As noted above, transmitting an S frame as an individual frame can result in consumption of a large number of bytes, including bytes that are unnecessary for S frame interpolation. More than half of the bytes in an individual S frame may be redundant. For example, the quantity of the redundant information can be calculated by the difference between the values in the second and third columns of Table 1. Accordingly, reduction in the amount of redundant S frame information may be desirable. One useful technique for reducing the amount of redundant information is to embed the S frame information within a P frame, as discussed above, rather than send a dedicated S frame.
Instead of sending unnecessary information, the S frame information needed to interpolate and thereby reconstruct the S-frame can be appended as side-information at the end of the P frame that follows the S frame. Overhead can be reduced in this manner because the S-frame will always use Inter macroblock mode so there is not any need to send a mode decision. In addition, because there is no need to send prediction error, there is also no need to send QP or any additional information. Hence, the S-Frame information can be sent as an embedded attachment to the next P frame.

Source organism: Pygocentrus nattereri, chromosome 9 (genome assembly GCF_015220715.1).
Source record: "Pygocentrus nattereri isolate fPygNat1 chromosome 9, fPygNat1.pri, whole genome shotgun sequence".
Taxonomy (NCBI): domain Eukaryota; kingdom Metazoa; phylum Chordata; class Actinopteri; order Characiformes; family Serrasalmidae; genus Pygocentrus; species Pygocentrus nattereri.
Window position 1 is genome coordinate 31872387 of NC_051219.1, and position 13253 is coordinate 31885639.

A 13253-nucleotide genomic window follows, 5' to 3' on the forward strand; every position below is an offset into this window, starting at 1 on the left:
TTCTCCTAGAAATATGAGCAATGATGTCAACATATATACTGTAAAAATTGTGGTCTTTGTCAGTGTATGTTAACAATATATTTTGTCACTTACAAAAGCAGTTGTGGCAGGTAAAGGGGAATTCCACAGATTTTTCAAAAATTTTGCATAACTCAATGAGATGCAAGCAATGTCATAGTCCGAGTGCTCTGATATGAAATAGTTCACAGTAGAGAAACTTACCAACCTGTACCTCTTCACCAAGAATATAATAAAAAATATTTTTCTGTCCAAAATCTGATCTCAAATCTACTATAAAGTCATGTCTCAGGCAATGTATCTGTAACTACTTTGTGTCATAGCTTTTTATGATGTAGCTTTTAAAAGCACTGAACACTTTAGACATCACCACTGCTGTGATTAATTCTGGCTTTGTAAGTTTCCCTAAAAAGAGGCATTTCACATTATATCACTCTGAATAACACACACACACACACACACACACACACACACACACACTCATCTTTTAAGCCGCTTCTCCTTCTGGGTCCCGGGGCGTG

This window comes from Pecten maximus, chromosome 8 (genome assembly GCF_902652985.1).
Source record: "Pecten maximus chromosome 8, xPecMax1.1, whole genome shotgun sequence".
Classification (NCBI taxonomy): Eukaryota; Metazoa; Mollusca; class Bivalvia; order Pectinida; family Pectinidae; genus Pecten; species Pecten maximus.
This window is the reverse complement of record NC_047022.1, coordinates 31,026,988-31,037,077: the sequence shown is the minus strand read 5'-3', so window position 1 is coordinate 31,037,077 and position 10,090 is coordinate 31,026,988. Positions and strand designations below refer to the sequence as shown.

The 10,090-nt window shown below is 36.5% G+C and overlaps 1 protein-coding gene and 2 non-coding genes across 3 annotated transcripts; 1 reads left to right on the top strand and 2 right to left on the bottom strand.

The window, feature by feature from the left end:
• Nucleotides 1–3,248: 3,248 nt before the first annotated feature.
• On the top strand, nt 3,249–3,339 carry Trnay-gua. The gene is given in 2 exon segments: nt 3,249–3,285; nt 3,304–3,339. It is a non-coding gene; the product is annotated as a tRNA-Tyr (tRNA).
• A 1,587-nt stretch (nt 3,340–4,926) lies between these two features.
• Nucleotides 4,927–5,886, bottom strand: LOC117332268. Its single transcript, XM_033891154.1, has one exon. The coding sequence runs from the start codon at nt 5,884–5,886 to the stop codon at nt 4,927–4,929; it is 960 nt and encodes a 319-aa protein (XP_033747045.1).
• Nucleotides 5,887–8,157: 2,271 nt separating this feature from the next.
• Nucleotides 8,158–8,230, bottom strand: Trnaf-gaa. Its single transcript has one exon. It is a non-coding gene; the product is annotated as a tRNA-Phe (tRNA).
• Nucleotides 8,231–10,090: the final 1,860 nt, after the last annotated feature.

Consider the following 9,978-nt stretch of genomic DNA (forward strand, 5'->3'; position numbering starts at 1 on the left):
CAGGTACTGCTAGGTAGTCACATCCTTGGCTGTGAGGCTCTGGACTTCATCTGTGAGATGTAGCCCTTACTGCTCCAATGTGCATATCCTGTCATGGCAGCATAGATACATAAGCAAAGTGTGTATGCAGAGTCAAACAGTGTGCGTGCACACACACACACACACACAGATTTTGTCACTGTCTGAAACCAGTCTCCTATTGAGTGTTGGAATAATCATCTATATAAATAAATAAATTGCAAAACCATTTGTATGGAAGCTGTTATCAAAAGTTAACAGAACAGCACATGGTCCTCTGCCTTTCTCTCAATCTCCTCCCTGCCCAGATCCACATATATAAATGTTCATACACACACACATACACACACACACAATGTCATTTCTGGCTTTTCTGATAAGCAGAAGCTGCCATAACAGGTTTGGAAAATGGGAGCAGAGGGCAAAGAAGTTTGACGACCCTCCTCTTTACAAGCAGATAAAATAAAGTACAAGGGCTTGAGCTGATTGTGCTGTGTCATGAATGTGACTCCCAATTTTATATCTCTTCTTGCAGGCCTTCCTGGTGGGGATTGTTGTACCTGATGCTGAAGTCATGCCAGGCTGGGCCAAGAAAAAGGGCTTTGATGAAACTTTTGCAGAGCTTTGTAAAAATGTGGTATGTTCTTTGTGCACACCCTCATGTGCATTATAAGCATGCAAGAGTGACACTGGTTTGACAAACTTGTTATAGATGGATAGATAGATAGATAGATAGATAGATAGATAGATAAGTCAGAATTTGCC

In addition to overhead associated with motion vectors, equation label map 62 within S frame information 18 also may present significant overhead. As an example, for an S frame in the standard Carphone video test sequence (at 48 kbps), if only motion compensated prediction is performed, i.e., with only motion vectors and no prediction error residual, the following result will be obtained: